Temporal range: Early Cretaceous, 105 Ma
|Illustration of the holotype manual bone|
Rapator is a genus of theropod dinosaur from the Griman Creek Formation of New South Wales, Australia, dating to the Albian age of the early Cretaceous period, 105 million years ago. It contains only the type species, Rapator ornitholestoides, which was originally named by Friedrich von Huene in 1932.
The holotype and only known specimen, BMNH R3718, consists of a single left hand bone, discovered around 1905 near Wollaston, on the Lightning Ridge. The fossil has been opalised. The bone has a length of seven centimetres. This manual element shows a prominent dorsomedial process, a feature shared with the much smaller Ornitholestes which occasioned the specific name. The process with Ornitholestes is much less distinctive though. On its upper end there is only one cotyle, from which von Huene deduced it must have been a metacarpal. However, several coelurosaurian groups lack a second cotyle on the first phalanx also. If Rapator had a build like Australovenator, it would have attained a considerable size: a body length of nine metres (30 ft) has been estimated. Remains of a megaraptorid, referred to by the public media as "Lightning Claw," discovered in opal fields southwest of Lightning Ridge, Australia, may well represent more material of Rapator.
The type specimen of Rapator was originally described as a metacarpal I, a bone from the upper part of a theropod's hand. It was later noted that the bone is similar to a finger bone, the first phalanx of the first finger, of an alvarezsaur or of a primitive coelurosaurian similar to Nqwebasaurus. With the discovery of Australovenator, which had a similar metacarpal, Rapator was recognized as a probable megaraptoran. In fact, Australovenator and Rapator differ only in some small details of the bone and may be synonyms, though Agnolin and colleagues in 2010 considered Rapator a dubious genus (nomen dubium) due to its fragmentary nature. However, White et al. found differences between the hand bone of Rapator and the equivalent bone of Australovenator, supporting the distinction between the two. They also noted that the two genera come from formations separated chronologically by about 10 million years, making them unlikely to be synonymous.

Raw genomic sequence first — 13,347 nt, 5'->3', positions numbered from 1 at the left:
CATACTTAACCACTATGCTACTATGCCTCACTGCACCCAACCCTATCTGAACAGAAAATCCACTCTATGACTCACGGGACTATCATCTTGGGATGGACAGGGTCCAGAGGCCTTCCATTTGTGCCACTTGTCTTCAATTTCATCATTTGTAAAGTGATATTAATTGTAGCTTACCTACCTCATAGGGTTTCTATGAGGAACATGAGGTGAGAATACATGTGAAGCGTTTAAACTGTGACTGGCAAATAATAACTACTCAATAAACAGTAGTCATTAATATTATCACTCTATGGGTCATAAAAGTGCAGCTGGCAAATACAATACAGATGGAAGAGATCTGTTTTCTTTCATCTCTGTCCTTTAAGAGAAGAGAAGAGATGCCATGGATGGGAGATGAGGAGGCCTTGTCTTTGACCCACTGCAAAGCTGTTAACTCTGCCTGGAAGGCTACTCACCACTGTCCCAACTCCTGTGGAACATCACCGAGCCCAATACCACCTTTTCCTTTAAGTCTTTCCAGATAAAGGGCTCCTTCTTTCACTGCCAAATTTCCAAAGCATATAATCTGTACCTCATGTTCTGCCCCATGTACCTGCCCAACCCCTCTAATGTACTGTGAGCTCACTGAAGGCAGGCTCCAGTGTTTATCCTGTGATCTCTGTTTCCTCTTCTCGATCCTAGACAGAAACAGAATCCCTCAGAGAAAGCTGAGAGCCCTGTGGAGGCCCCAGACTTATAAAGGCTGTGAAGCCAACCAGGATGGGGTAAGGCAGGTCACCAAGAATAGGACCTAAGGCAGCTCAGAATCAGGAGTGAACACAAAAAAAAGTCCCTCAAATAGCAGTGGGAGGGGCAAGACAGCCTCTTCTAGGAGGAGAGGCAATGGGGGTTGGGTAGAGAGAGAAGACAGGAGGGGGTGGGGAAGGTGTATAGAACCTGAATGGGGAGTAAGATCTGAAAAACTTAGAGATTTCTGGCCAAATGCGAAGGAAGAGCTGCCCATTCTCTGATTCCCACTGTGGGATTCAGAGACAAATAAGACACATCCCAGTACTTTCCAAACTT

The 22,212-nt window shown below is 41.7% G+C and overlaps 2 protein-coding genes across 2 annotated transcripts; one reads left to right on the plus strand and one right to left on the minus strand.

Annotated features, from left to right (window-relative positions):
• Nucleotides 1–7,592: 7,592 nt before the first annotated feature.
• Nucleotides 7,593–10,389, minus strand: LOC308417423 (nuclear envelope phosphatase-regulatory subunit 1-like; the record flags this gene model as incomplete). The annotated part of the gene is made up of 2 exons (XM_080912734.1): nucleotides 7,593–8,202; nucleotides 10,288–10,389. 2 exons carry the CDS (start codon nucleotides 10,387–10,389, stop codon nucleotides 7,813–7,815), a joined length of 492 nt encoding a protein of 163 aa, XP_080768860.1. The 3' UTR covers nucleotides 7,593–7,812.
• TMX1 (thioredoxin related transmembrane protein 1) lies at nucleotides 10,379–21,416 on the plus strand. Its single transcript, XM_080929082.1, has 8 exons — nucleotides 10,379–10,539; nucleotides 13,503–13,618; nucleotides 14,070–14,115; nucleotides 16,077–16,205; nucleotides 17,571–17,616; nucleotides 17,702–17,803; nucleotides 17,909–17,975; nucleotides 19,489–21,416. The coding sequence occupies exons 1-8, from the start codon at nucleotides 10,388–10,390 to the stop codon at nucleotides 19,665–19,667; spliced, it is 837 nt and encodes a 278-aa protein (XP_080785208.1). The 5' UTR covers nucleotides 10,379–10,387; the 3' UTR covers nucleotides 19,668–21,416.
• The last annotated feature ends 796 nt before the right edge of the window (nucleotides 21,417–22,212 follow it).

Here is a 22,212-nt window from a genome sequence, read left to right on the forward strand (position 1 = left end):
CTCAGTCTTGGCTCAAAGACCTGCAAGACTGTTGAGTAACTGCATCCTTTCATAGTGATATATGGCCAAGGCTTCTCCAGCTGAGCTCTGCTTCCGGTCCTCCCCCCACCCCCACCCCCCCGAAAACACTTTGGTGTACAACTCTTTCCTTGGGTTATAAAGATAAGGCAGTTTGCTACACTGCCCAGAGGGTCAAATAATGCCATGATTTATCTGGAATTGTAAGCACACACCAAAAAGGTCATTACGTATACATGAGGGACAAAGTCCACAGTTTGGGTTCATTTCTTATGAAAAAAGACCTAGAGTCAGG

The meaning of the generic name is problematic. Von Huene gave no etymology. "Rapator" does not exist in Classical Latin and occurs only very rarely in Mediaeval Latin with the meaning "violator". One possible explanation is that von Huene, having been influenced by Latin raptare, "to plunder", mistakenly thought such a word actually existed with the meaning of "plunderer". It has also been considered a simple misspelling of, or confusion with, raptor, "seizer" or "thief". The specific name means "resembling Ornitholestes".
- White, M. A.; Falkingham, P. L.; Cook, A. G.; Hocknull, S. A.; Elliott, D. A. (2013). "Morphological comparisons of metacarpal I forAustralovenator wintonensisandRapator ornitholestoides: Implications for their taxonomic relationships". Alcheringa: an Australasian Journal of Palaeontology: 1. doi:10.1080/03115518.2013.770221.
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- Bell, P. R., Cau, A., Fanti, F., & Smith, E. (2015). A large-clawed theropod (Dinosauria: Tetanurae) from the Lower Cretaceous of Australia and the Gondwanan origin of megaraptorid theropods. Gondwana Research.
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- Agnolin, Ezcurra, Pais and Salisbury, (2010). "A reappraisal of the Cretaceous non-avian dinosaur faunas from Australia and New Zealand: Evidence for their Gondwanan affinities." Journal of Systematic Palaeontology, 8(2): 257-300.
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- Lambert, D. (1991) The Dinosaur Data Book: the definitive illustrated encyclopedia of dinosaurs and other prehistoric reptiles. Gramercy Books. p. 89